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Canalside Chronicles

The Student News Site of Canalside Chronicles

Canalside Chronicles

The Student News Site of Canalside Chronicles

Canalside Chronicles

A second chance
May 7, 2024

Walk a Milestone: One Step at a Time

Day-by-day. Hour-by-hour. Minute-by-minute. Mental illness is an ongoing struggle for college students.

According to The Clay Center for Young Healthy Minds, 73% of students experience some sort of mental health crisis during college. Out of these students, only 25% seek out help. 

Source: APM reports

University at Buffalo student Elizabeth Bockus struggles with anxiety and depression.

Elizabeth Bockus, student at University at Buffalo, photo credits: Laina Bockus

“Living everyday with my mental illness feels like a disadvantage over everyone else. It feels like there’s some sort of block that I can’t get past that’s stopping me from being my best and doing what I truly want in life,” Bockus said.

Mental illness can inhibit college students from reaching their full potential.

“The stress of college plays a huge part in the state of my mental health,” Bockus said. “Struggling to manage your own well-being as well as the stress of five or six classes, along with work or whatever life throws at you, seems impossible sometimes. It feels like you have to pick good grades or your own well-being because there’s not always time for both,” Bockus said.

Many colleges and universities have resources for their students who are struggling with mental health. Unfortunately, many students don’t use these resources because of the negative stigma surrounding mental illness.

“There’s absolutely a stigma around mental health,” Bockus said. “From what I’ve been through personally, I have been treated differently and looked at differently whether it’s by professors, my colleagues, or my parents. A lot of people with more severe mental illnesses are often called crazy, incompetent, or weak for seeking help.”

There are many organizations dedicated to breaking the stigma around mental health. Compeer Rochester is one of them.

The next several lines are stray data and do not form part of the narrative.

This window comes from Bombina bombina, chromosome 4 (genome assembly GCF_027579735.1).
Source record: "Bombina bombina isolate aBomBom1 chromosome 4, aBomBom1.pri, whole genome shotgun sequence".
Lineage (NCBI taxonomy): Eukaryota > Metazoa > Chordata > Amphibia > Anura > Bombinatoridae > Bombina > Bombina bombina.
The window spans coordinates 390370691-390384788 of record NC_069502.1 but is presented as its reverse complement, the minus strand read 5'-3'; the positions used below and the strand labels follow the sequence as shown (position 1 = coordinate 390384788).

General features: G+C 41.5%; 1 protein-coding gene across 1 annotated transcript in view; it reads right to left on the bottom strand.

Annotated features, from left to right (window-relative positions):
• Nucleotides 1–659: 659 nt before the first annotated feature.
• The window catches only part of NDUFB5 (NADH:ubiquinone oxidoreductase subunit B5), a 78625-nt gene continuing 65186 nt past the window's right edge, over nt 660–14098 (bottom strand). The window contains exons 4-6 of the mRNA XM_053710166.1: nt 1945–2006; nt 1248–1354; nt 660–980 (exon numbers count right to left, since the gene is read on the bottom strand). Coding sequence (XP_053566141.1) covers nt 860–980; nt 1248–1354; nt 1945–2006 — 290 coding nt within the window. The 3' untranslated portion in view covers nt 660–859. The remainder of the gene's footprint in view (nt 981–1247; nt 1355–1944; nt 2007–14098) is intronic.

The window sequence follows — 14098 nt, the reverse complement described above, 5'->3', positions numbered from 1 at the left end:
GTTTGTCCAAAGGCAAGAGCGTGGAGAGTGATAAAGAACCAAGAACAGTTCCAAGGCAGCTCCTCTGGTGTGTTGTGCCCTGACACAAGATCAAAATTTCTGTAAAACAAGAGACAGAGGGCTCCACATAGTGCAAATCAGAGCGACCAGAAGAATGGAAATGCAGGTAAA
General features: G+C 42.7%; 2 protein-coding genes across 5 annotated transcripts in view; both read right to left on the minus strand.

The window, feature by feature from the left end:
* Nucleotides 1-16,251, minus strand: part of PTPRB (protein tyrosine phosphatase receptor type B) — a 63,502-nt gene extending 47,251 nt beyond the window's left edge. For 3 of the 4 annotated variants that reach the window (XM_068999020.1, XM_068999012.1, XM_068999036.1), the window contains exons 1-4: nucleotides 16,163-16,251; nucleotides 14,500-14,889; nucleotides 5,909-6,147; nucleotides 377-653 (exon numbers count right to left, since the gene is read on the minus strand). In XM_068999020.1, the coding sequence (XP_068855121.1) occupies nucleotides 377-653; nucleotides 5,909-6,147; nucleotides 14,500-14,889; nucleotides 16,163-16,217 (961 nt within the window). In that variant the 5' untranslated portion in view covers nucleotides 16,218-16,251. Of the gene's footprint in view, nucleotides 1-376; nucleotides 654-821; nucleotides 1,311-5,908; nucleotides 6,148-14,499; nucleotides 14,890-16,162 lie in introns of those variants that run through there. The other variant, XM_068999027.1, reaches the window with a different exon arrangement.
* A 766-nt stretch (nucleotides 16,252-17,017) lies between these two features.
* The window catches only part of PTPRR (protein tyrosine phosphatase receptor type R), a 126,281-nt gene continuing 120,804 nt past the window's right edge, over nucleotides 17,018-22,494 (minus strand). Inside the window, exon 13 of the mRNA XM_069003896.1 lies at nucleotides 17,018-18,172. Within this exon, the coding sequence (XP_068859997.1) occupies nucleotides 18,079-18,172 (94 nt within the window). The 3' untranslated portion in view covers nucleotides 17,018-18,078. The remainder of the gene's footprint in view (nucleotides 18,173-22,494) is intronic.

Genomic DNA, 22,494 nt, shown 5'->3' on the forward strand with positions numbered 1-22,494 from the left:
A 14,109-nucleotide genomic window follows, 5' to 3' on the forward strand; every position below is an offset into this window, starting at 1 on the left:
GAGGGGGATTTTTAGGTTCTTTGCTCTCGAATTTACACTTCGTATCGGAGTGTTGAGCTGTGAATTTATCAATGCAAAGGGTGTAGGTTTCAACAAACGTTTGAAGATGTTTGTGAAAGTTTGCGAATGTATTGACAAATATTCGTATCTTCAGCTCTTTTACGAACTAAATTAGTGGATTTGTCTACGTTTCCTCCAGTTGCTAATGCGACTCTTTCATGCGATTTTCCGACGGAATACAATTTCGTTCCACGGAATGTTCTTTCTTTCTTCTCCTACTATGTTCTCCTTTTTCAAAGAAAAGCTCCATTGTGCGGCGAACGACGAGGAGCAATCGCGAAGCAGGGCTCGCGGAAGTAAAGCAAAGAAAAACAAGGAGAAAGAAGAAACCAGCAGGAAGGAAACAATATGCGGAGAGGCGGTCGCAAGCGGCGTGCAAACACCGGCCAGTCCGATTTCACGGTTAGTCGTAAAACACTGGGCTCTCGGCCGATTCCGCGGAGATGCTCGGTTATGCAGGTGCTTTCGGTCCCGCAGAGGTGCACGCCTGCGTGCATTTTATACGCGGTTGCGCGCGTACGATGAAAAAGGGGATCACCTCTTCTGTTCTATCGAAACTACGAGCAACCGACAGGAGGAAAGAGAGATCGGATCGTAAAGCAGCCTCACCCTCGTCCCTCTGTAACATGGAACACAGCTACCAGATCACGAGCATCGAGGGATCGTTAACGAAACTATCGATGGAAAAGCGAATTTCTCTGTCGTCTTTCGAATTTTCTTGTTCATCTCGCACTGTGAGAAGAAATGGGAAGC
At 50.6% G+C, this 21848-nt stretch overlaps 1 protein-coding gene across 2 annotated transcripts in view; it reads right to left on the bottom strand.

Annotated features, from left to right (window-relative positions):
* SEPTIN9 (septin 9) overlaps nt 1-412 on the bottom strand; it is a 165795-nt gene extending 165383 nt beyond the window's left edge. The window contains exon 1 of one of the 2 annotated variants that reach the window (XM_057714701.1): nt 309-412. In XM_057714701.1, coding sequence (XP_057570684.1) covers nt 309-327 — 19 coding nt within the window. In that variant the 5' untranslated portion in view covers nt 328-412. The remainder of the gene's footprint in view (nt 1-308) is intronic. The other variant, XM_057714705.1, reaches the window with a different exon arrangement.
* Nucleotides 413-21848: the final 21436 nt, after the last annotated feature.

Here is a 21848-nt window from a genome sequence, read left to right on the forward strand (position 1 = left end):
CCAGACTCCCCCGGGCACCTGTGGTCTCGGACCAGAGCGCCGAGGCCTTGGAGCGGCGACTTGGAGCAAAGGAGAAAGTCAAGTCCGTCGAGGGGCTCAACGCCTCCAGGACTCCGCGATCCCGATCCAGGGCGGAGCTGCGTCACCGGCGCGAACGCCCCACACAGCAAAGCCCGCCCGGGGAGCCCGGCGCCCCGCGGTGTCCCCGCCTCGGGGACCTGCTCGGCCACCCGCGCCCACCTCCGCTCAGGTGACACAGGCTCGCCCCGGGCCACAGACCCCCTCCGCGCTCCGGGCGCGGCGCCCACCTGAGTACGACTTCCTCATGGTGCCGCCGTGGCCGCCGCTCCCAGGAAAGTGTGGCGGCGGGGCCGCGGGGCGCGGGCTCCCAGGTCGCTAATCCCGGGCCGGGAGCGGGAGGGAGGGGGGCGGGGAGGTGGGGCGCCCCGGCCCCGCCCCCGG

Compeer Rochester is hosting Walk a Milestone on Nov. 27. It is the celebration of “mini-milestones” that those struggling with mental illness get through everyday. Walk a Milestone promotes togetherness ‘because no one should have to struggle alone’. 

Phil Callipare is a peer specialist at Compeer Rochester. He sees Walk a Milestone as a way to support local businesses and be around people.

Phil Callipare, program coordinator at Compeer Rochester, photo credit: Compeer Rochester

“We figured one, it promotes exercise and two, it promotes unity within the community.” Callipare said.

Compeer Rochester’s main goal is to defeat the stigma that surrounds mental illness. Its mission is to integrate the community and spread awareness about mental health. One of the resources they offer is the peer mentor program.

Peer specialists are people who use their “lived experience” to help others who are struggling with the same issues. They are able to relate to the person that they are helping and give them insights on what worked for them. 

Source: Compeer

“We need people who go by their lived experience, What skills worked for them? How long did it take? What were the ups and downs of the whole journey? Those key aspects are important,” Callipare said.

Peer mentoring creates another outlet for people who are struggling. Many people find it helpful to have someone in recovery that they can relate to instead of solely relying on facts and statistics. 

“We try to get out of that textbook way of thinking,” Callipare said. “So you live with anxiety, let’s talk about your symptoms, your personal symptoms. Let’s go out into the community and work on these goals and objectives. What works for me may not work for you but I can at least introduce that skill to you,” Callipare said.

People struggling with mental illness often find it difficult to reach out and ask for help.

“Get vulnerable and ask for help. There’s nothing wrong with that.” Callipare said. “I mean, if you had a stomachache that lasted a month you wouldn’t just sit with it, you would go to the doctor. It’s the same thing. There’s no shame in it.”

Compeer Rochester promotes mental wellness through friendship. It is easier to reach out and ask for help when you know that you are not alone. On their website, they state ‘the most important thing is that we experience forward motion, together.’ They also have many resources on their website for people to reach out to if they need help.

Walk a Milestone is a way for the Rochester community to walk together, stand together, and grow together. When struggling with mental illness it is important to take it day-by-day, hour-by-hour, minute-by-minute.

Source: Compeer Rochester

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